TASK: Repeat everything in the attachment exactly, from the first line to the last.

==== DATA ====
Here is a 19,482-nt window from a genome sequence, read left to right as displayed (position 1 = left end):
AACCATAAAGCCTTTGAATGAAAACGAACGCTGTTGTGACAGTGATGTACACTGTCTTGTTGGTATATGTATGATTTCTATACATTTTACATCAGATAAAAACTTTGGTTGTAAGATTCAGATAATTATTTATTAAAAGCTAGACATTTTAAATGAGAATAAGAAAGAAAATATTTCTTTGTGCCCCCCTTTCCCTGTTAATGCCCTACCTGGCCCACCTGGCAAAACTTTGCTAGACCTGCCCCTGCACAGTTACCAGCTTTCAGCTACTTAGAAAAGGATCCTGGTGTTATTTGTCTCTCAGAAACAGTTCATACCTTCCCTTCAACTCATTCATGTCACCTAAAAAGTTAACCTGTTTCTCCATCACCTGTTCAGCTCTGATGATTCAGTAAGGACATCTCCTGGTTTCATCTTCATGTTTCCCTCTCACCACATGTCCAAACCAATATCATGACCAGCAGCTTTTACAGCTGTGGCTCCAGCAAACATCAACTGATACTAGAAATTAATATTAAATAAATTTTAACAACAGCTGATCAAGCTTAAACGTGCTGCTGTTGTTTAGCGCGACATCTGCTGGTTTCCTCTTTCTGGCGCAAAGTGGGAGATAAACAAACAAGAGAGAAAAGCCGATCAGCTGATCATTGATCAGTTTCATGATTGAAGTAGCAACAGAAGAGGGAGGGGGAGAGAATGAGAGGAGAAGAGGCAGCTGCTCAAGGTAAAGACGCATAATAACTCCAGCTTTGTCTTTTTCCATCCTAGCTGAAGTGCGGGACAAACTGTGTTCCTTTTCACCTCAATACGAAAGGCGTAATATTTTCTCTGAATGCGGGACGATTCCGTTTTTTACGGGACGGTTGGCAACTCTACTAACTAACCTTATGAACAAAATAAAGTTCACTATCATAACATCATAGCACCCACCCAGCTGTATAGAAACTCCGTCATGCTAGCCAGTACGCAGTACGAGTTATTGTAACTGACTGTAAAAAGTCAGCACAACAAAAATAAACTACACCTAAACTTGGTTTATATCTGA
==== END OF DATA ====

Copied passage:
Here is a 19,482-nt window from a genome sequence, read left to right as displayed (position 1 = left end):
AACCATAAAGCCTTTGAATGAAAACGAACGCTGTTGTGACAGTGATGTACACTGTCTTGTTGGTATATGTATGATTTCTATACATTTTACATCAGATAAAAACTTTGGTTGTAAGATTCAGATAATTATTTATTAAAAGCTAGACATTTTAAATGAGAATAAGAAAGAAAATATTTCTTTGTGCCCCCCTTTCCCTGTTAATGCCCTACCTGGCCCACCTGGCAAAACTTTGCTAGACCTGCCCCTGCACAGTTACCAGCTTTCAGCTACTTAGAAAAGGATCCTGGTGTTATTTGTCTCTCAGAAACAGTTCATACCTTCCCTTCAACTCATTCATGTCACCTAAAAAGTTAACCTGTTTCTCCATCACCTGTTCAGCTCTGATGATTCAGTAAGGACATCTCCTGGTTTCATCTTCATGTTTCCCTCTCACCACATGTCCAAACCAATATCATGACCAGCAGCTTTTACAGCTGTGGCTCCAGCAAACATCAACTGATACTAGAAATTAATATTAAATAAATTTTAACAACAGCTGATCAAGCTTAAACGTGCTGCTGTTGTTTAGCGCGACATCTGCTGGTTTCCTCTTTCTGGCGCAAAGTGGGAGATAAACAAACAAGAGAGAAAAGCCGATCAGCTGATCATTGATCAGTTTCATGATTGAAGTAGCAACAGAAGAGGGAGGGGGAGAGAATGAGAGGAGAAGAGGCAGCTGCTCAAGGTAAAGACGCATAATAACTCCAGCTTTGTCTTTTTCCATCCTAGCTGAAGTGCGGGACAAACTGTGTTCCTTTTCACCTCAATACGAAAGGCGTAATATTTTCTCTGAATGCGGGACGATTCCGTTTTTTACGGGACGGTTGGCAACTCTACTAACTAACCTTATGAACAAAATAAAGTTCACTATCATAACATCATAGCACCCACCCAGCTGTATAGAAACTCCGTCATGCTAGCCAGTACGCAGTACGAGTTATTGTAACTGACTGTAAAAAGTCAGCACAACAAAAATAAACTACACCTAAACTTGGTTTATATCTGA